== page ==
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Rules and Regulations
by
Lewis Carroll


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A short direction
To avoid dejection,
By variations
In occupations,
And prolongation
Of relaxation,
And combinations
Of recreations,
And disputation
On the state of the nation
In adaptation
To your station,
By invitations
To friends and relations,
By evitation
Of amputation,
By permutation
In conversation,
And deep reflection
You’ll avoid dejection.
 
Learn well your grammar,
And never stammer,
Write well and neatly,
And sing most sweetly,
Be enterprising,
Love early rising,
Go walk of six miles,
Have ready quick smiles,
With lightsome laughter,
Soft flowing after.
Drink tea, not coffee;
Never eat toffy.
Eat bread with butter.
Once more, don’t stutter.
 
Don’t waste your money,
Abstain from honey.
Shut doors behind you,
(Don’t slam them, mind you.)
Drink beer, not porter.
Don’t enter the water
Till to swim you are able.
Sit close to the table.
Take care of a candle.
Shut a door by the handle,
Don’t push with your shoulder
Until you are older.
Lose not a button.
Refuse cold mutton.
Starve your canaries.
Believe in fairies.
If you are able,
Don’t have a stable
With any mangers.
Be rude to strangers.
 
Moral: Behave.
 
This poem is in the public domain.
Purchase a framed print of this poem.

Lewis Carroll (1832 - 1898) started life as Charles Lutwidge Dodgson. A preacher’s son, he began writing poetry as a child, which he published in homemade newspapers. Despite a stammer (he called it "a hesitation") which plagued him throughout his life, Lewis was a popular public speaker, as well as a gifted mathematician and photographer. Writing was his true calling, though, and he published at least a dozen literary works and another dozen mathematical works which brought him great fame and fortune. Lewis loved word play and and logic; many of his works include fun, nonsensical, or fantasy elements.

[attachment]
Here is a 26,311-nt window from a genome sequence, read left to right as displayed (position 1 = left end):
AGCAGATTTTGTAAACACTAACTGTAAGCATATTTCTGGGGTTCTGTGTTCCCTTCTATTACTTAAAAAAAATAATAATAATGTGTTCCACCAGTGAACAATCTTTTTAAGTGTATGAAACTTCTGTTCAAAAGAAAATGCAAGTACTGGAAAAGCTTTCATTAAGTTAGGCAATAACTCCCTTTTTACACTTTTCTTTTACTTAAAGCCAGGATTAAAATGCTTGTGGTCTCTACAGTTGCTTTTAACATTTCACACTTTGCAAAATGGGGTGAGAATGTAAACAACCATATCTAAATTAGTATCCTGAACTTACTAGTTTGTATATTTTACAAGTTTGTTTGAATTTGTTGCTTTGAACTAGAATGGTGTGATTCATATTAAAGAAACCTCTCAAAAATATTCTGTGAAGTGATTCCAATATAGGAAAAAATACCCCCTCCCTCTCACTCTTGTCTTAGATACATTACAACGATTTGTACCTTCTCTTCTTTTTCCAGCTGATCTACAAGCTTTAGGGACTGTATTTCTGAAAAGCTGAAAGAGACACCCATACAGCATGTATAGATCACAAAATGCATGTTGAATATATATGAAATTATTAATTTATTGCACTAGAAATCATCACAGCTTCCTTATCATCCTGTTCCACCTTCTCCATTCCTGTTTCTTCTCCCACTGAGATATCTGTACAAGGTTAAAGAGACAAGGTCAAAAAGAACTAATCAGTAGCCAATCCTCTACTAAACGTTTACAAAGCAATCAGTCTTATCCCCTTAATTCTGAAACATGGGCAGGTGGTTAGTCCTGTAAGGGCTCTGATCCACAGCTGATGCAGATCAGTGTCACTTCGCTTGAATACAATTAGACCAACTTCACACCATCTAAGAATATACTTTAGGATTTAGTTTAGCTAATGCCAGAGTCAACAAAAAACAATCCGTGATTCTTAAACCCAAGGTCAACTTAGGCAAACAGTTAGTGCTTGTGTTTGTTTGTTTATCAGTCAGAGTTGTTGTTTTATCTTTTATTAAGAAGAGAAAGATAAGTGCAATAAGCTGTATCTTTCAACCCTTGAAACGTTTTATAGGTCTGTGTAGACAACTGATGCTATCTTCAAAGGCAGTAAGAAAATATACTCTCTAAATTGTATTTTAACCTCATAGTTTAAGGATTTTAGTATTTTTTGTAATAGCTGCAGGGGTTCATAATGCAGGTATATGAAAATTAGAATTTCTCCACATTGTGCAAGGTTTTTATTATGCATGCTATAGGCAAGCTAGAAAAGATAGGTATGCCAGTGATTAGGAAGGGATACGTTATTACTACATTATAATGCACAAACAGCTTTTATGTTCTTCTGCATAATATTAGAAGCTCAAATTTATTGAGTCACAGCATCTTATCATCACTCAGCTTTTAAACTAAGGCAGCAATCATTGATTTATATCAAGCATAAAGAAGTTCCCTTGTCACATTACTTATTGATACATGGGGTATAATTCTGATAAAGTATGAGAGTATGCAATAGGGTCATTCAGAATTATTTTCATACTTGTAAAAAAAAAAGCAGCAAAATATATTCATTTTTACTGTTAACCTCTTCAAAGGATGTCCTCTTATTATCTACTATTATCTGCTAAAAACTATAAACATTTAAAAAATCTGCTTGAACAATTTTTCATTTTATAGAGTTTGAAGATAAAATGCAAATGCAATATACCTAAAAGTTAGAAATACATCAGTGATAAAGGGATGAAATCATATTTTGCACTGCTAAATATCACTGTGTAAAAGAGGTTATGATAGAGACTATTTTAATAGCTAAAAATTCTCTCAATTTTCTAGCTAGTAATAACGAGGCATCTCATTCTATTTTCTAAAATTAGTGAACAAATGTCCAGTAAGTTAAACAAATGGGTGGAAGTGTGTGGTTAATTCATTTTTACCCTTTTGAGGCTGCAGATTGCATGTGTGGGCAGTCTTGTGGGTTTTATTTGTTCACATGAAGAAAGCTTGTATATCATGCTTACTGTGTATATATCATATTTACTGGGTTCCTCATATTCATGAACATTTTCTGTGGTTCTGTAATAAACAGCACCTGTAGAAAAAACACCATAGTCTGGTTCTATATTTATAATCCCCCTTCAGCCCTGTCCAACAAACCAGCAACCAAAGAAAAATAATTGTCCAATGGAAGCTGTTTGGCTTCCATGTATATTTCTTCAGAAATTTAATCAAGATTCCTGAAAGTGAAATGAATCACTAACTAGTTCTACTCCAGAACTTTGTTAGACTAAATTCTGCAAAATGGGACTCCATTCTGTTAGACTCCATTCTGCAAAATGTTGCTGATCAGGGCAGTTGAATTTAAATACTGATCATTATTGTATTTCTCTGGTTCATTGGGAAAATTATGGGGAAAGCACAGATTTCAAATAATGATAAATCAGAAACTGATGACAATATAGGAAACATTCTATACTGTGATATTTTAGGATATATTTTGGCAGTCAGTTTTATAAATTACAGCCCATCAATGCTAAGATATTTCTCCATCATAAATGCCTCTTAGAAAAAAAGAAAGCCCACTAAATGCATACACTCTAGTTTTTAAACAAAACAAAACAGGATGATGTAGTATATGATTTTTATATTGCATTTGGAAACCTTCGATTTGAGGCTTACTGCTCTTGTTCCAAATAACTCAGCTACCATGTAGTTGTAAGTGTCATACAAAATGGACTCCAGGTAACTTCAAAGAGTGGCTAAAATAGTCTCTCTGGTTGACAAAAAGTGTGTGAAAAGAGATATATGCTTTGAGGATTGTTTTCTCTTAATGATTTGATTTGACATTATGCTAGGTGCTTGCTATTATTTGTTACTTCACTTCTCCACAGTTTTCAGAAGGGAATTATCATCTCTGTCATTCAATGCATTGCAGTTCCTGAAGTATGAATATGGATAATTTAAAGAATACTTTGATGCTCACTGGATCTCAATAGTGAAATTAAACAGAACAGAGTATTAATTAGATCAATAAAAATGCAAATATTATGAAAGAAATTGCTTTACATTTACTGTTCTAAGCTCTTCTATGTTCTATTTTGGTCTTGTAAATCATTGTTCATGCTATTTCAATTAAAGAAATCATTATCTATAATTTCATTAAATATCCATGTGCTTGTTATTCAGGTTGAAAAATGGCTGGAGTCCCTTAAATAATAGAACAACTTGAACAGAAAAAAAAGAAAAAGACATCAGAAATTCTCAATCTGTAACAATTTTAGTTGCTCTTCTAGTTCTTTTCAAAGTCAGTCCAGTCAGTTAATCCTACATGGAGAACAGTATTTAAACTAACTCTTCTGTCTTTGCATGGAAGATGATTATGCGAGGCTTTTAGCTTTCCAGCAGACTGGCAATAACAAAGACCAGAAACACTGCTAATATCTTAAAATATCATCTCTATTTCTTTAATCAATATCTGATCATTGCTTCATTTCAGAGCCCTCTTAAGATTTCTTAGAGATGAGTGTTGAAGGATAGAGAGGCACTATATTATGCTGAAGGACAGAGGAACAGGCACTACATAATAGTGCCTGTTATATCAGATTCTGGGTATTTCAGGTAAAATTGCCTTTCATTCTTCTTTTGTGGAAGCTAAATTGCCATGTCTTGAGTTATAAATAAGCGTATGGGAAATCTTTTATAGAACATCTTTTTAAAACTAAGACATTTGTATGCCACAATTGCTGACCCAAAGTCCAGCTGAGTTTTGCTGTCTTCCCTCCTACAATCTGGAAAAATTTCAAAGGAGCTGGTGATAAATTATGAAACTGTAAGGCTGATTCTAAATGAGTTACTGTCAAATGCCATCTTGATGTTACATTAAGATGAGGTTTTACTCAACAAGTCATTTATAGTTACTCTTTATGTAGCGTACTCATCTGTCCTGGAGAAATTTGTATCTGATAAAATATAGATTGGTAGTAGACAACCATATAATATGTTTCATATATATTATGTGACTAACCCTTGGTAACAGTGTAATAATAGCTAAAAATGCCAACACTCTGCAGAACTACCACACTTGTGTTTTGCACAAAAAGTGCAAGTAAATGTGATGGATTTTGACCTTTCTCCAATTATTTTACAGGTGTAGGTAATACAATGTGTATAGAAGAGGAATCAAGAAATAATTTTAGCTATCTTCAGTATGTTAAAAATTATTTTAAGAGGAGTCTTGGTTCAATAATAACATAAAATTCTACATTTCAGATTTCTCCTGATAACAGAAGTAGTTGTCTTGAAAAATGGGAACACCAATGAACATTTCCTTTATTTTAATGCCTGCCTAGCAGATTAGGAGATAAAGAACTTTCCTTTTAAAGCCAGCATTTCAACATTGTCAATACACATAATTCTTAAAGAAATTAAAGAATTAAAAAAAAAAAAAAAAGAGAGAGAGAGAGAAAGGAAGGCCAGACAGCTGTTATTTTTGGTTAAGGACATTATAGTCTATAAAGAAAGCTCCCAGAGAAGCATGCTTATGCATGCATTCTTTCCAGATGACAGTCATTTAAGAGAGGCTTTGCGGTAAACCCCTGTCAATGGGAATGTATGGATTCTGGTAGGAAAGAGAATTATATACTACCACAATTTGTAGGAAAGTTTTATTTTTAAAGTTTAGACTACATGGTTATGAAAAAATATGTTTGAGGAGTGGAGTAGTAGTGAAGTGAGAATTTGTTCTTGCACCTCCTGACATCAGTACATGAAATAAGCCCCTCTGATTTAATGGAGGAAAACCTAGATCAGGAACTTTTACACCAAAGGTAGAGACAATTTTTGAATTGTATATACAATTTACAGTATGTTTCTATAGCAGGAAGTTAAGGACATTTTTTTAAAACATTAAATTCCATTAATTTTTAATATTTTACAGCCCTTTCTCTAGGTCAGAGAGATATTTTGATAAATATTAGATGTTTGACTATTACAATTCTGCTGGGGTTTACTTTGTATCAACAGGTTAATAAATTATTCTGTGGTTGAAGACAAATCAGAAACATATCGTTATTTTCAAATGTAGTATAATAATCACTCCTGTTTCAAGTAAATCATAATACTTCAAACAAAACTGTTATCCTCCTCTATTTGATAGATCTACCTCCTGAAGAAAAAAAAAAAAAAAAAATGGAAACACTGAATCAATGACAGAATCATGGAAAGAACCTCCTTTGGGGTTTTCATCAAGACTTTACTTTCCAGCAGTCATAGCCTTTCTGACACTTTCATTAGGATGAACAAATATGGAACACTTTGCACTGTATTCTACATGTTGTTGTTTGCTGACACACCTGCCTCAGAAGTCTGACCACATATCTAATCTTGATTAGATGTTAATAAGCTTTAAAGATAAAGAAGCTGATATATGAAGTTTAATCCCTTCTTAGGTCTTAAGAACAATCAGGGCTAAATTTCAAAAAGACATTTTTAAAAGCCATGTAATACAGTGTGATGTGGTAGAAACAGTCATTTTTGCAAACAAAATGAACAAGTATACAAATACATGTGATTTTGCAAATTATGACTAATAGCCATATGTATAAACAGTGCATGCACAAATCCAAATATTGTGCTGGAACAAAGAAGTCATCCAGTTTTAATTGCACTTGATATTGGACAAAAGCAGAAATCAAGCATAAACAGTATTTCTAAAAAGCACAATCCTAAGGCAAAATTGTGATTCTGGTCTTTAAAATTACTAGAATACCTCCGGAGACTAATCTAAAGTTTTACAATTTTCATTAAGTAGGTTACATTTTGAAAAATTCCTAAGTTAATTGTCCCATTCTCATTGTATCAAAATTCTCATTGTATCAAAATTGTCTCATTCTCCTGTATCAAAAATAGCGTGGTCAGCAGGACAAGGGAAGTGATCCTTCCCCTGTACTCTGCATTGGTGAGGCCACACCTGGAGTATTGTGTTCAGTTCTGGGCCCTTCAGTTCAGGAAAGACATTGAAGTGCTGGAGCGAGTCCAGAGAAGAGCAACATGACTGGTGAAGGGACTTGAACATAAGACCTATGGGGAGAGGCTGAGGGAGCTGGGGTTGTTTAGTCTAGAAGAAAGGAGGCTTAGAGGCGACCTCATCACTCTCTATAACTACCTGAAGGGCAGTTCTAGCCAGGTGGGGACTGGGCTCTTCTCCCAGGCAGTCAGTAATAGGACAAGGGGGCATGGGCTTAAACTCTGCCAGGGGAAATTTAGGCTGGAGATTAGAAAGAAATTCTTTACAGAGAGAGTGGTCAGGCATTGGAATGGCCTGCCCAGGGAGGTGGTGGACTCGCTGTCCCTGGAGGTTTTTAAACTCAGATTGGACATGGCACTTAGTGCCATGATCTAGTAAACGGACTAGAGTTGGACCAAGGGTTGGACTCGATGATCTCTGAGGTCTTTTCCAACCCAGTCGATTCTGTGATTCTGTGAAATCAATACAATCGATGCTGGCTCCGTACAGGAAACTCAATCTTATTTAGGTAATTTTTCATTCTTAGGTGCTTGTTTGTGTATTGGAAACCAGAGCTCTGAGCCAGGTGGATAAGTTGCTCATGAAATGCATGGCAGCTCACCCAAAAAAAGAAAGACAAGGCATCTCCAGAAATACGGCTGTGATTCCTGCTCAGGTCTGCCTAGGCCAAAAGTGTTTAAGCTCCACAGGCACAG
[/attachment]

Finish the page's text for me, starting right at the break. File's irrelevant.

New comments are closed for now.
69Dorcas:
Great!
Posted 04/29/2012 11:21 AM
KevinArnold:
Twas bryllyg, and ye slythy toves Did gyre and gymble in ye wabe: All mimsy were ye borogoves; And ye mome raths outgrabe. The confounding cleverness of Jabberwocky comes through,albeit with more common words. I'm still musing on 'Starve your canaries/Believe in fairies.'
Posted 04/29/2012 09:08 AM
dotief@comcast.net:
Sounds like a spoken word poem. Or is that the other way around? Still, I like it!
Posted 04/29/2012 07:38 AM


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